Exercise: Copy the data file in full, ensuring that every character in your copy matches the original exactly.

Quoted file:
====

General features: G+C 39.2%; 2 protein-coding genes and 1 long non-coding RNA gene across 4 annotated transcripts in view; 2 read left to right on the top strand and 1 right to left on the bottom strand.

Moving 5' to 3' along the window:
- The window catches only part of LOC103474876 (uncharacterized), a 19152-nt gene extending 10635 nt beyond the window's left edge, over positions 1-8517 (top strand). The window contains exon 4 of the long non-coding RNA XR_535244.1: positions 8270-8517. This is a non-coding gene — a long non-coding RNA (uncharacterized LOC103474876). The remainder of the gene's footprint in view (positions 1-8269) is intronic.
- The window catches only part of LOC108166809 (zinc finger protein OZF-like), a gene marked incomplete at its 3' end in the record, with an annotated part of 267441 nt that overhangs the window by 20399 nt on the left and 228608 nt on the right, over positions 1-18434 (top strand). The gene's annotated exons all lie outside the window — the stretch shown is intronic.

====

General features: G+C 39.2%; 2 protein-coding genes and 1 long non-coding RNA gene across 4 annotated transcripts in view; 2 read left to right on the top strand and 1 right to left on the bottom strand.

Moving 5' to 3' along the window:
- The window catches only part of LOC103474876 (uncharacterized), a 19152-nt gene extending 10635 nt beyond the window's left edge, over positions 1-8517 (top strand). The window contains exon 4 of the long non-coding RNA XR_535244.1: positions 8270-8517. This is a non-coding gene — a long non-coding RNA (uncharacterized LOC103474876). The remainder of the gene's footprint in view (positions 1-8269) is intronic.
- The window catches only part of LOC108166809 (zinc finger protein OZF-like), a gene marked incomplete at its 3' end in the record, with an annotated part of 267441 nt that overhangs the window by 20399 nt on the left and 228608 nt on the right, over positions 1-18434 (top strand). The gene's annotated exons all lie outside the window — the stretch shown is intronic.